Friday, August 20, 2010

#287 - Roric Harrison

Card fact: The only guy in the history of baseball cards to have the first name "Roric" ... unless there's someone in some minor league set with that name -- in which case I know there will be someone somewhere who will point it out to me.

What I thought about this card then: I acquired this card in a large trade with my friend. I thought Harrison was extraordinarily tall. He's 6-foot-3, which is sort of tall, but especially tall to a 9-year-old.

What I think about this card now: I wish I could tell if that was Hank Aaron in the dugout. Whoever it is, they appear to be trying to prevent themselves from sliding backward down the bench.

Also, Harrison is clean-shaven here, but in his 1974 and 1976 cards he's wearing a mustache. Couldn't decide, I guess.

Other stuff: Harrison pitched mostly in the minors, but had five seasons in the major leagues as both a starter and reliever, mostly for the Orioles, Braves and Indians. While with Baltimore, he was the last American League pitcher to hit a home run before the advent of the designated hitter.

Harrison was involved in five trades during his career, which must have driven Topps a little crazy. In his final Topps card, Harrison is airbrushed into a Tigers uniform for the 1978 set. The Tigers signed him in April of 1977. But they then released Harrison in March of 1978. By the time some collectors got their card of Harrison, he had been released by the Tigers, signed and released by the Pirates, and signed by the Twins.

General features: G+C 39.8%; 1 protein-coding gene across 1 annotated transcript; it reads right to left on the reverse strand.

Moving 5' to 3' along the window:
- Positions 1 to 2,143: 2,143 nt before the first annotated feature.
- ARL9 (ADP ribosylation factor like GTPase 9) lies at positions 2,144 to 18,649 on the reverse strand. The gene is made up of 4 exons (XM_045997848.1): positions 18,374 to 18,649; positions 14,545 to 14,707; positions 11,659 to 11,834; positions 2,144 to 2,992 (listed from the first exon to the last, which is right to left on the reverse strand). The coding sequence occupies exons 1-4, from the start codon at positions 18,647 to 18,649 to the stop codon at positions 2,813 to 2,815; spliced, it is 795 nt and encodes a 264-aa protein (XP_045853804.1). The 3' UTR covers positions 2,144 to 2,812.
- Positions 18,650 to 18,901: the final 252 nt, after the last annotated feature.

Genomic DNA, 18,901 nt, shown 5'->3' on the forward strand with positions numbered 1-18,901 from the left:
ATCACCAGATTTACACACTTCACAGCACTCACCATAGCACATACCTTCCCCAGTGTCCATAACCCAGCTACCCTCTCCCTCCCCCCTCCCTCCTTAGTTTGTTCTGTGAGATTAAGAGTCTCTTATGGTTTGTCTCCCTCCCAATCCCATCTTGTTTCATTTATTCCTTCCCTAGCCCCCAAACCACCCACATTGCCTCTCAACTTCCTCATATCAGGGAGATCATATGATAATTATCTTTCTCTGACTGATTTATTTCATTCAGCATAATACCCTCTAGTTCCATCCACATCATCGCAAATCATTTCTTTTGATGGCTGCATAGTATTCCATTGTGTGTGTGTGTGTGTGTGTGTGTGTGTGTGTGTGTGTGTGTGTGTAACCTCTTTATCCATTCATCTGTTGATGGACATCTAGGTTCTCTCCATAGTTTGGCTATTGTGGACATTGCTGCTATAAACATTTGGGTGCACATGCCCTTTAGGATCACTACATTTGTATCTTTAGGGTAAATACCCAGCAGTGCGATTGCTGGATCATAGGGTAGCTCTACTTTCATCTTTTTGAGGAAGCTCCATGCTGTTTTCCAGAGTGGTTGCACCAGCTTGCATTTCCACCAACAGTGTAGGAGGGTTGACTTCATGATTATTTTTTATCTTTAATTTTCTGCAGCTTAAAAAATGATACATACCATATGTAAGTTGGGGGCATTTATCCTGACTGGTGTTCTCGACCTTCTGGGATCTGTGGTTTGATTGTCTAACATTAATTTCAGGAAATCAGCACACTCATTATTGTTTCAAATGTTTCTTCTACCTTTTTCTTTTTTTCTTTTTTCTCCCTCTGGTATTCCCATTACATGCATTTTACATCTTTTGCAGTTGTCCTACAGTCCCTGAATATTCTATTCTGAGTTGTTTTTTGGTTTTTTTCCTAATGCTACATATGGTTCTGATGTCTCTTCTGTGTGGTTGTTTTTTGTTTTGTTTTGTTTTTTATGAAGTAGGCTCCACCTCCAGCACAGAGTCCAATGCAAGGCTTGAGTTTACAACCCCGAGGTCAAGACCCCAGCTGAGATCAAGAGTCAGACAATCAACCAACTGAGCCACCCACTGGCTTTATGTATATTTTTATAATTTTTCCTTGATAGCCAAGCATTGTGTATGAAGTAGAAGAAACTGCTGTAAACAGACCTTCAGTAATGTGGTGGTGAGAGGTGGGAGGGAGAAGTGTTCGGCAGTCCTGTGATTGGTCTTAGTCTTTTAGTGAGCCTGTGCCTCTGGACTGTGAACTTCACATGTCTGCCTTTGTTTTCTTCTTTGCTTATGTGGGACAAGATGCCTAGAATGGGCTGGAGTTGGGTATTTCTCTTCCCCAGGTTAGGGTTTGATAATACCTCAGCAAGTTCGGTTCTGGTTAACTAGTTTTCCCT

Back facts: Topps isn't going to let you know Cartwright's first name is it?

Other blog stuff: On this date in 1978, Don Sutton and Steve Garvey got into a clubhouse fight prior to their game against the Mets. It was my first clue that maybe everyone didn't like Garvey.


Play at the Plate said...

Are there 2 people over his right shoulder? They look like they are about to slide over the rail.

Kevin said...

From what I've read and heard, Steve Garvey and Gary Carter are held in just about the same esteem by their former teammates for similar reasons.

Jim Q said...

Alas, poor one knew him well.

fredbeene said...

never saw the card as a kid...wish i would have been one of my favs...he always confused me growing up in CLE....i had his 76 card cleary showing he was an indian, but he never played for them that year...i would scan every box score....nothing....apparently we traded him for harry parker (who was featured earlier in the set)

Overall, Harrison hit six career home runs, the last five for the Atlanta Braves. On June 14, 1974, he defeated Bob Gibson in a head-to-head match-up at Atlanta-Fulton County Stadium and went deep off of the future Hall of Famer. Harrison finished the '74 game with a line similar to the one he posted in 1972: 1-for-3 with a sixth-inning home run.